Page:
Rust is an emerging programming language with lots of popularity. More and more companies are adopting to rust every next day. The reason being rust is not your usual generic programming language. It brings something new to the table, that very few popular languages do. Namely Ownership, Borrowing and Lifetimes. which ultimately can make learning Rust intimidating. but once you grasp these core concepts in rust, it enables you to write fast and safe apps with fearless concurrency.

In other words, in rust, unlike C or C++ you don’t need to manage memory manually. Rusts compiler is smart enough to understand which variable gets freed, at what time Without using a GC. Features like these, have enabled rust developers to write fast applications without compromising memory safety, giving birth to high quality software and tools of modern age. This list of modern consist of everything from an OS, to embedded devices, to cross-platform GUI libs to cloud native stuff, and it’s still expanding

In this list, you will notice a huge section on HTTP libs. Rust has made a huge impact in Web domain, mainly because of the aforementioned traits of rust. Because rust provides fearless concurrency, devs are finally able to concentrate on features and let compiler worry about the memory, giving birth to libraries like actix-web providing a flawless performance of whooping 600k req/s on benchmarks, making it one of the fastest web application server on earth.

And this is exactly what we are going to look at today. Managing few Rust learning groups on social networking platforms like Telegram and Reddit I usually notice a common question about web “Which Web framework I should use?”, let’s try to answer this question with taking an overview of famous HTTP libs. Note that although I will try to explain the libs according to their docs/readme’s only, the review will also contain some on my thoughts as well. If I mention x framework is bad you don’t have to agree with me, that’s just my opinion, but I will SURELY love to hear your opinion if it contradicts.

Hyper

It’s basically impossible to not-mention hyper when it comes to HTTP implementations in Rust. Hyper is an old (mature), fast and correct HTTP framework in rust. You can call it father of many major frameworks today. It’s like nodejs’s raw http module. It provides you with basic APIs to start a server and process HTTP requests and responses, it’s your job to figure out how to do the routing and etc stuff. Overall, it’s fast but not really a good choice if you are looking for an enterprise grade full fledged HTTP framework. Good thing about Hyper is it’s very slim, thus fast, supports HTTP/1 and HTTP/2 and also has Async design. So it’s easy to write HTTP frameworks on top of Hyper. which is what many frameworks do.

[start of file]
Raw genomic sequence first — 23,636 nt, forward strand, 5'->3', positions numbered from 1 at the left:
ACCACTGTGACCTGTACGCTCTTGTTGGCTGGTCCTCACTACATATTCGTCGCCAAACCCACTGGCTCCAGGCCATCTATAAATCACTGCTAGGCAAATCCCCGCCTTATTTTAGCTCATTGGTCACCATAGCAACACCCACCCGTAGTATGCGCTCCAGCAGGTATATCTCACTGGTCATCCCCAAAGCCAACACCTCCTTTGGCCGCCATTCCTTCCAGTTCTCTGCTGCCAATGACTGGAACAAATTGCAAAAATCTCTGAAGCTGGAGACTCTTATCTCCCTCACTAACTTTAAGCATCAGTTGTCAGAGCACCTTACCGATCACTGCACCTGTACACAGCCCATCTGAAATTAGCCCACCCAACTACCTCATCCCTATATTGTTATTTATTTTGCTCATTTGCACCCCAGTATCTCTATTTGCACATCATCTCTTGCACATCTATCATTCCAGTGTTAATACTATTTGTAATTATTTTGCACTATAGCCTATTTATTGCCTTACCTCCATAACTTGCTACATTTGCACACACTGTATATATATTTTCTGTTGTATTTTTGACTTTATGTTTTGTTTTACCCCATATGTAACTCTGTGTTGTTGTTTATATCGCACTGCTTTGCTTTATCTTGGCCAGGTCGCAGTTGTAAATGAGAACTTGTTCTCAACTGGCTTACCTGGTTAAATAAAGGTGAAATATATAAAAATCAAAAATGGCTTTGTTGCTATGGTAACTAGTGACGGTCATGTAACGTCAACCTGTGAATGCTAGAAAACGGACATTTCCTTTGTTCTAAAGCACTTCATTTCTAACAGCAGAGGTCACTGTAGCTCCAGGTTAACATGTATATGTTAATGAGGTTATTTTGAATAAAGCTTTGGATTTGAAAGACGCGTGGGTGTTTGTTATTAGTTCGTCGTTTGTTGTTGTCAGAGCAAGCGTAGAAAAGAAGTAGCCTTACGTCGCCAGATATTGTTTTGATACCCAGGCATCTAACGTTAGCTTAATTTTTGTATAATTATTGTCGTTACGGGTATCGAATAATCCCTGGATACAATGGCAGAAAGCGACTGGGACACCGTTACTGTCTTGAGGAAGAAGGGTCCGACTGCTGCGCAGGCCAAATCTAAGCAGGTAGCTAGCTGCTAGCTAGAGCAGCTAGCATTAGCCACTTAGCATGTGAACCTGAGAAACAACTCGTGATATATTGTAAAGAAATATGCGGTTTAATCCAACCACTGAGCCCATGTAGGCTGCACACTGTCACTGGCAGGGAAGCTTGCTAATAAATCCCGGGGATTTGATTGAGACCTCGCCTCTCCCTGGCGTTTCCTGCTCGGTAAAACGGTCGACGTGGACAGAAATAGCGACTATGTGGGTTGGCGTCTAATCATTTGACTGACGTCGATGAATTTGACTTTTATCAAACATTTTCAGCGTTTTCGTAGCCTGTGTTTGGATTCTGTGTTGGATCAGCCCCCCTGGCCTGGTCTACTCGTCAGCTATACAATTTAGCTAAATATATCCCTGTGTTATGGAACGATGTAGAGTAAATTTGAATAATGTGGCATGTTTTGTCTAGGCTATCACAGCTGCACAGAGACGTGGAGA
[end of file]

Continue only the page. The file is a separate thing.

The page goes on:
A simple hyper service look like this:

let addr = SocketAddr::from(([127, 0, 0, 1], 3000));

let make_svc = make_service_fn(|_conn| async {
    Ok::<_, Infallible>(service_fn(handle))
});

let server = Server::bind(&addr).serve(make_svc);

if let Err(e) = server.await {
    eprintln!("server error: {}", e);
}

you see, it’s a bit too low level even for a low programming language. I personally wouldn’t use it for making production ready services. So lets take a look at few east to use frameworks.

Actix

Technically Actix is the name of an actor framework and the name of the HTTP lib that was written on top of actix is actix-web. But it’s pretty common to call it just actix when you are referencing it in terms http framework. Actix is one the fastest web framework. It has seen some drama in open source community already, causing the owner to delete the repository until he transferred the ownership to someone else. Now it’s being maintained by community, and it’s being actively maintained very well. Actix mainly focuses on being a pragmatic framework, without compromising the speed at all. And we can pretty much see that it has achieved it’s goal very well. Writing a simple hello world service in Actix looks like this:

#[actix_web::main]
async fn main() -> std::io::Result<()> {
    HttpServer::new(|| {
        App::new()
            .service(web::resource("/").to(|| async { "Hello world!" })
    })
    .bind("127.0.0.1:8080")?
    .run()
    .await
}

It’s pretty much clear that this is much better than Hyper. Note that this is just an example with Hello World. Actix has multiple ways of doing routing and writing services. you should definitely check out the docs for more information.

But Overall I think actix is still far from being a complete framework. The problems with actix I have noticed are majorly with documentation.

Tide

Warp

Rocket

Thruster

Gotham

Iron